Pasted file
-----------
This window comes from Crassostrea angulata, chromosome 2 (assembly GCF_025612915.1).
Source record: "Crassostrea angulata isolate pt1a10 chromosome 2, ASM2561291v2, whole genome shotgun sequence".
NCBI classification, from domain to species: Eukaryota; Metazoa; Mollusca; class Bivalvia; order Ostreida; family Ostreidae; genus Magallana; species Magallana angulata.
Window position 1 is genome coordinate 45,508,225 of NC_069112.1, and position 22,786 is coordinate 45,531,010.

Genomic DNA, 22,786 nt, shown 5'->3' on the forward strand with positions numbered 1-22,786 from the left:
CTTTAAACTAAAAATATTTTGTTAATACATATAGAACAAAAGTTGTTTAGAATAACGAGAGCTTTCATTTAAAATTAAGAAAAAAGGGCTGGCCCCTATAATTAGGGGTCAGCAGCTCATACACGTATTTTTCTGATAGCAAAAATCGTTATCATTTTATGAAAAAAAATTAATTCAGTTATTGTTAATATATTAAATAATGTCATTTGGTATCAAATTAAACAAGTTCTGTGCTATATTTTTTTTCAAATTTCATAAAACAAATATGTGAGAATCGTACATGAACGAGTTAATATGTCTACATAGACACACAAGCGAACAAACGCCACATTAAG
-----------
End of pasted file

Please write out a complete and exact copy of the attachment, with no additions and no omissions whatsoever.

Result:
This window comes from Crassostrea angulata, chromosome 2 (assembly GCF_025612915.1).
Source record: "Crassostrea angulata isolate pt1a10 chromosome 2, ASM2561291v2, whole genome shotgun sequence".
NCBI classification, from domain to species: Eukaryota; Metazoa; Mollusca; class Bivalvia; order Ostreida; family Ostreidae; genus Magallana; species Magallana angulata.
Window position 1 is genome coordinate 45,508,225 of NC_069112.1, and position 22,786 is coordinate 45,531,010.

Genomic DNA, 22,786 nt, shown 5'->3' on the forward strand with positions numbered 1-22,786 from the left:
CTTTAAACTAAAAATATTTTGTTAATACATATAGAACAAAAGTTGTTTAGAATAACGAGAGCTTTCATTTAAAATTAAGAAAAAAGGGCTGGCCCCTATAATTAGGGGTCAGCAGCTCATACACGTATTTTTCTGATAGCAAAAATCGTTATCATTTTATGAAAAAAAATTAATTCAGTTATTGTTAATATATTAAATAATGTCATTTGGTATCAAATTAAACAAGTTCTGTGCTATATTTTTTTTCAAATTTCATAAAACAAATATGTGAGAATCGTACATGAACGAGTTAATATGTCTACATAGACACACAAGCGAACAAACGCCACATTAAG